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Here's how U.S. workers can adapt following the coronavirus recession

Create reskilling and education programs to fix the skills shortage and...
Key Points
  • Workers should start thinking about how to reinvent themselves following the recession, according to Danielle DiMartino Booth.
  • She also warned about the danger of skills atrophying during a period of unemployment.

Health care, cybersecurity, and trade union jobs are the most recession-proof jobs, according to Quill Intelligence CEO Danielle DiMartino Booth. However, other industries are facing more insecurity. 

With 837,000 Americans claiming initial unemployment in the most recent weekly data, many are left wondering how they will jump back into the workforce.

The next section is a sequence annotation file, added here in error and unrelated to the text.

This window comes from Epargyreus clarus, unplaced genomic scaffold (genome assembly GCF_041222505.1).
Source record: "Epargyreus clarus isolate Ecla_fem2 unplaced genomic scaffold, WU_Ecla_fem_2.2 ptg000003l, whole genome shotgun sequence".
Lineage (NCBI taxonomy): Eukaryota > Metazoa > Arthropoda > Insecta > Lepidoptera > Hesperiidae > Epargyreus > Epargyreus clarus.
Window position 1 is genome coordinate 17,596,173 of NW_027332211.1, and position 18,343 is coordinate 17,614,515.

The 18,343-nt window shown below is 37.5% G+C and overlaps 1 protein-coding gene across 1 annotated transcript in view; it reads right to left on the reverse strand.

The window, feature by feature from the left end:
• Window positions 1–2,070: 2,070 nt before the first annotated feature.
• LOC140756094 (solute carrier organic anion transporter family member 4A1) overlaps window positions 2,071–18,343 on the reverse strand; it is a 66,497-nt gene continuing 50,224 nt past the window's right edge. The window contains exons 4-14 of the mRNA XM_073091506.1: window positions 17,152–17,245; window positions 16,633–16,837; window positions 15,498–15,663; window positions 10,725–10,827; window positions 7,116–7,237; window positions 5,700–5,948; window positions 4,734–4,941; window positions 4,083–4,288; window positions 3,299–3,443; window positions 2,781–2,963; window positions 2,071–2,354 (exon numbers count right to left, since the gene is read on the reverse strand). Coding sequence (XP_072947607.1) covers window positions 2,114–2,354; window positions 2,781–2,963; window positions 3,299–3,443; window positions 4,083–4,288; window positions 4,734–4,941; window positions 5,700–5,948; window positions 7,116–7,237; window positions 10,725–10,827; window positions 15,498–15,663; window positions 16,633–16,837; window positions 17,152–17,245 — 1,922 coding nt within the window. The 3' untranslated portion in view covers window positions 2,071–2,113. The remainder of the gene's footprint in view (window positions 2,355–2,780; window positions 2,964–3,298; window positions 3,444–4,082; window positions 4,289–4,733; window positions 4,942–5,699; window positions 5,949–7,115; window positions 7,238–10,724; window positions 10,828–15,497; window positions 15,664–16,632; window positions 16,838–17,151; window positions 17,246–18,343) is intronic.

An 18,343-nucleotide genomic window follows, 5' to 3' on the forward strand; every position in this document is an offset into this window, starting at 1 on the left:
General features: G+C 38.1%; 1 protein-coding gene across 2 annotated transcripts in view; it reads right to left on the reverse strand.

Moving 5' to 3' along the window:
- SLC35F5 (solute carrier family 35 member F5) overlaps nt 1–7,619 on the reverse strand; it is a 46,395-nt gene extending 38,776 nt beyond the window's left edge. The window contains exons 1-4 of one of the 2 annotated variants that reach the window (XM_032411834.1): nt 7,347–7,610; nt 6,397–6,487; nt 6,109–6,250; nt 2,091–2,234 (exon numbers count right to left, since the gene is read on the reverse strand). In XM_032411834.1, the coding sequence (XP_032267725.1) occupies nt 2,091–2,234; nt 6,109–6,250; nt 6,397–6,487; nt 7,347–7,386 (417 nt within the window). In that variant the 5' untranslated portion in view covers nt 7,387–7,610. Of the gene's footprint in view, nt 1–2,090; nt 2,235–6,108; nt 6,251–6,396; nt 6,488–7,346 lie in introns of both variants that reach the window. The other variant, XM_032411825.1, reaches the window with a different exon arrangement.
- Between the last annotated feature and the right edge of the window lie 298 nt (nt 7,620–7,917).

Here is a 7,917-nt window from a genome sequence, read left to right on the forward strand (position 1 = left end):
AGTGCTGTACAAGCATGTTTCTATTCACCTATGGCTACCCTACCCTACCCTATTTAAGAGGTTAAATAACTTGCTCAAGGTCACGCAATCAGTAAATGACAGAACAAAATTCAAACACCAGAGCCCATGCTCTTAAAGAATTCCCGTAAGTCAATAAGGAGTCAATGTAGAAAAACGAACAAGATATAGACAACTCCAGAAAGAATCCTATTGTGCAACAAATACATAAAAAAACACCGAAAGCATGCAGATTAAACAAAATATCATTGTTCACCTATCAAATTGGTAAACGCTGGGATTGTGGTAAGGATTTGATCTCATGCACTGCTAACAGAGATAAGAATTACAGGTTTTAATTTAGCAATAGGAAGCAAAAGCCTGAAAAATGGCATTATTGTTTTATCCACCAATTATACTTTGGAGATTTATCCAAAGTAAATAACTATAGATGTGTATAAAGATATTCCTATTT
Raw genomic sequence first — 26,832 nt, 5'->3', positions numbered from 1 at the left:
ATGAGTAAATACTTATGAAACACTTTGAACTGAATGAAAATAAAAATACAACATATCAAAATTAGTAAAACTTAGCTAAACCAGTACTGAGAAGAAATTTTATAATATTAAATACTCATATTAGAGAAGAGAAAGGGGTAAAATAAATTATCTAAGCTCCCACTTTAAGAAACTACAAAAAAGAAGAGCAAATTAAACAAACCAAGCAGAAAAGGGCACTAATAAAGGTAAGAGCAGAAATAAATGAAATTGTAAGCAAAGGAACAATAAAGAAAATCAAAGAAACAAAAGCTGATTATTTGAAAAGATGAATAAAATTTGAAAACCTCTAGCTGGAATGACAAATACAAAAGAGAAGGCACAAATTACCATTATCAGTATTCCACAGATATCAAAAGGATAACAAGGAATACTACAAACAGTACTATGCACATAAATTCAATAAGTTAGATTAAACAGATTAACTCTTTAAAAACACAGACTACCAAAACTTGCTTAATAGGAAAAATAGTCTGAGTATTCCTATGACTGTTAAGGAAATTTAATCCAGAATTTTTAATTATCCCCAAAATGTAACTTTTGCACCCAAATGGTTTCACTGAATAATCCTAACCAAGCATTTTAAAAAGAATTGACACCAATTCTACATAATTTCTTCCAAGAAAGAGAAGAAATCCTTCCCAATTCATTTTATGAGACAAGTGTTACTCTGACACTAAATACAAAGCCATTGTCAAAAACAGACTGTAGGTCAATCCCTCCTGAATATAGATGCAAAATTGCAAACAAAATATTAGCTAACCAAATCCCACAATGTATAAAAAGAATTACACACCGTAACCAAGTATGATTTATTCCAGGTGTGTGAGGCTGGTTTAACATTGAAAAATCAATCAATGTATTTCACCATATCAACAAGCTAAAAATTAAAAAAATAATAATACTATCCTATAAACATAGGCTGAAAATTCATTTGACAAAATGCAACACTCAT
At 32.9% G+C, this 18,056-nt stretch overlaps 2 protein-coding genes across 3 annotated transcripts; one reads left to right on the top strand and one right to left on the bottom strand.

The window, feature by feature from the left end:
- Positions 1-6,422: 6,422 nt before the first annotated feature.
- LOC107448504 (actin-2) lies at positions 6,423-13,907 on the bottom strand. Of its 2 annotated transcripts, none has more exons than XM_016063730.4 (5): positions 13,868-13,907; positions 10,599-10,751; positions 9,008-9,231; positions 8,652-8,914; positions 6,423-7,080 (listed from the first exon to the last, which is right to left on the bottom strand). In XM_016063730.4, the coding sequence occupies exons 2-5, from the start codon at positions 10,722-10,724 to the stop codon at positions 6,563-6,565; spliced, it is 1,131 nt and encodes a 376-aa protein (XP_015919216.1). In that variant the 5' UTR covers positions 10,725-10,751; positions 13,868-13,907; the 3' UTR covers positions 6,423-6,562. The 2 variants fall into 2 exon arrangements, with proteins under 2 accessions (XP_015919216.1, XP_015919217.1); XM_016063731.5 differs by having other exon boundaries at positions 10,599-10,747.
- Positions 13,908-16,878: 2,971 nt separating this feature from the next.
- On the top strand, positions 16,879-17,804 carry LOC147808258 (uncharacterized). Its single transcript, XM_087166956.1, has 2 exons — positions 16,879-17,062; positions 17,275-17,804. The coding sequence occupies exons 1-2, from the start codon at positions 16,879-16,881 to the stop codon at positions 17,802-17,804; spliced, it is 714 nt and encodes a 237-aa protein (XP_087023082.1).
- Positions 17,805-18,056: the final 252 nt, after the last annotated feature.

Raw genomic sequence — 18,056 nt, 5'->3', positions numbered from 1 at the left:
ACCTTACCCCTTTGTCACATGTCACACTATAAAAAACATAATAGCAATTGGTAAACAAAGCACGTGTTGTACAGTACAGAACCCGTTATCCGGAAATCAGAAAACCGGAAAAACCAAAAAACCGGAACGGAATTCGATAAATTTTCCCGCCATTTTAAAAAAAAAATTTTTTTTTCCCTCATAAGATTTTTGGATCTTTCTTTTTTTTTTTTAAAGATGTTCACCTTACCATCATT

"You have to start thinking about how I can reinvent myself," Booth said.

On the other side of the pond, many European workers aren't focused on this question. In Europe, unemployment support was given to workers through companies to maintain that relationship. For example, furloughed workers in the U.K. received up to 80% of their original salaries.

Booth said the approach in Europe has yet to be tested, but it could come back to bite them once the economies reopen.

"You're keeping people in positions that ultimately might not exist in the end," Booth said. "If the same person ends up being out of work at the end of that period, they're going to have had several years of their skills atrophy[ing] as opposed to being a little bit more productive."

Booth suggested the U.S. government should invest in reskilling workers in the hardest-hit industries like energy. She also pointed out that engineers have already identified necessary infrastructure improvements and think the U.S. could create jobs by taking up these projects.

Watch the video above to see the full interview.